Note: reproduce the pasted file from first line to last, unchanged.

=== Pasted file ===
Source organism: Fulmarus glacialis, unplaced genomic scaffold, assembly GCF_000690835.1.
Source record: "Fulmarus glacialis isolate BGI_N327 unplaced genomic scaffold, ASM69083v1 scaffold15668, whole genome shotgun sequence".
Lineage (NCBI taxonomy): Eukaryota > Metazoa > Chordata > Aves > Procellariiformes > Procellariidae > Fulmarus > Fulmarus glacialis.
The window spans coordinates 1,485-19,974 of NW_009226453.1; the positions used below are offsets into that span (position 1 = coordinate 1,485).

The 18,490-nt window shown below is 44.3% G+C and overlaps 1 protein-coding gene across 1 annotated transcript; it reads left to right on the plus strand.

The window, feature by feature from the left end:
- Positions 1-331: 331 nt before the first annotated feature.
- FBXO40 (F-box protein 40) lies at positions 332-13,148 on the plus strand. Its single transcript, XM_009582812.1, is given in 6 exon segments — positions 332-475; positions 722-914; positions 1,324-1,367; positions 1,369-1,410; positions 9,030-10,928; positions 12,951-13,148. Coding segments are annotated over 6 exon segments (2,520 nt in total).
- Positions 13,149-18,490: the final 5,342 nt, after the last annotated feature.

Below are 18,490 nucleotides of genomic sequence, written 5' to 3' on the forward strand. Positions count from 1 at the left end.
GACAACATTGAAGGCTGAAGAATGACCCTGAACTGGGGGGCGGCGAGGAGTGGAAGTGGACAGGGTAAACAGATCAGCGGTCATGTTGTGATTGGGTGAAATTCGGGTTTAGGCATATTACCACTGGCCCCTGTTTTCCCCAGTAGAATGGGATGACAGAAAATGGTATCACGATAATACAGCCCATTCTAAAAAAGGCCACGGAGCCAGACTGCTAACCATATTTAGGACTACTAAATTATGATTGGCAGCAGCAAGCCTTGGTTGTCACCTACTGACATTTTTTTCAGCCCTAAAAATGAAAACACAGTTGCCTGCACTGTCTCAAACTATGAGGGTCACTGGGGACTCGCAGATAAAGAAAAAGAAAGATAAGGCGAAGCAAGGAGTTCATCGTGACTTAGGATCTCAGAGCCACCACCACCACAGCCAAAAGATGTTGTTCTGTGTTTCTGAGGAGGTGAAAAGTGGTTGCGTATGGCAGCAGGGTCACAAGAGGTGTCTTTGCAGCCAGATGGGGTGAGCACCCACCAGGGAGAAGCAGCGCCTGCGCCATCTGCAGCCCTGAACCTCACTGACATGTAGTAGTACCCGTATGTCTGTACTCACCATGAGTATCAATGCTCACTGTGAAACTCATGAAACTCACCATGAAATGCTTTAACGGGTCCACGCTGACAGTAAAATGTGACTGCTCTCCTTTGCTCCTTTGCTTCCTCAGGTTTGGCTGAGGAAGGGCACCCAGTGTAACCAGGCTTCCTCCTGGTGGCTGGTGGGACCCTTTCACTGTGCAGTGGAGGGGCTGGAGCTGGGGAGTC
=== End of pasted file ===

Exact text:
Source organism: Fulmarus glacialis, unplaced genomic scaffold, assembly GCF_000690835.1.
Source record: "Fulmarus glacialis isolate BGI_N327 unplaced genomic scaffold, ASM69083v1 scaffold15668, whole genome shotgun sequence".
Lineage (NCBI taxonomy): Eukaryota > Metazoa > Chordata > Aves > Procellariiformes > Procellariidae > Fulmarus > Fulmarus glacialis.
The window spans coordinates 1,485-19,974 of NW_009226453.1; the positions used below are offsets into that span (position 1 = coordinate 1,485).

The 18,490-nt window shown below is 44.3% G+C and overlaps 1 protein-coding gene across 1 annotated transcript; it reads left to right on the plus strand.

The window, feature by feature from the left end:
- Positions 1-331: 331 nt before the first annotated feature.
- FBXO40 (F-box protein 40) lies at positions 332-13,148 on the plus strand. Its single transcript, XM_009582812.1, is given in 6 exon segments — positions 332-475; positions 722-914; positions 1,324-1,367; positions 1,369-1,410; positions 9,030-10,928; positions 12,951-13,148. Coding segments are annotated over 6 exon segments (2,520 nt in total).
- Positions 13,149-18,490: the final 5,342 nt, after the last annotated feature.

Below are 18,490 nucleotides of genomic sequence, written 5' to 3' on the forward strand. Positions count from 1 at the left end.
GACAACATTGAAGGCTGAAGAATGACCCTGAACTGGGGGGCGGCGAGGAGTGGAAGTGGACAGGGTAAACAGATCAGCGGTCATGTTGTGATTGGGTGAAATTCGGGTTTAGGCATATTACCACTGGCCCCTGTTTTCCCCAGTAGAATGGGATGACAGAAAATGGTATCACGATAATACAGCCCATTCTAAAAAAGGCCACGGAGCCAGACTGCTAACCATATTTAGGACTACTAAATTATGATTGGCAGCAGCAAGCCTTGGTTGTCACCTACTGACATTTTTTTCAGCCCTAAAAATGAAAACACAGTTGCCTGCACTGTCTCAAACTATGAGGGTCACTGGGGACTCGCAGATAAAGAAAAAGAAAGATAAGGCGAAGCAAGGAGTTCATCGTGACTTAGGATCTCAGAGCCACCACCACCACAGCCAAAAGATGTTGTTCTGTGTTTCTGAGGAGGTGAAAAGTGGTTGCGTATGGCAGCAGGGTCACAAGAGGTGTCTTTGCAGCCAGATGGGGTGAGCACCCACCAGGGAGAAGCAGCGCCTGCGCCATCTGCAGCCCTGAACCTCACTGACATGTAGTAGTACCCGTATGTCTGTACTCACCATGAGTATCAATGCTCACTGTGAAACTCATGAAACTCACCATGAAATGCTTTAACGGGTCCACGCTGACAGTAAAATGTGACTGCTCTCCTTTGCTCCTTTGCTTCCTCAGGTTTGGCTGAGGAAGGGCACCCAGTGTAACCAGGCTTCCTCCTGGTGGCTGGTGGGACCCTTTCACTGTGCAGTGGAGGGGCTGGAGCTGGGGAGTC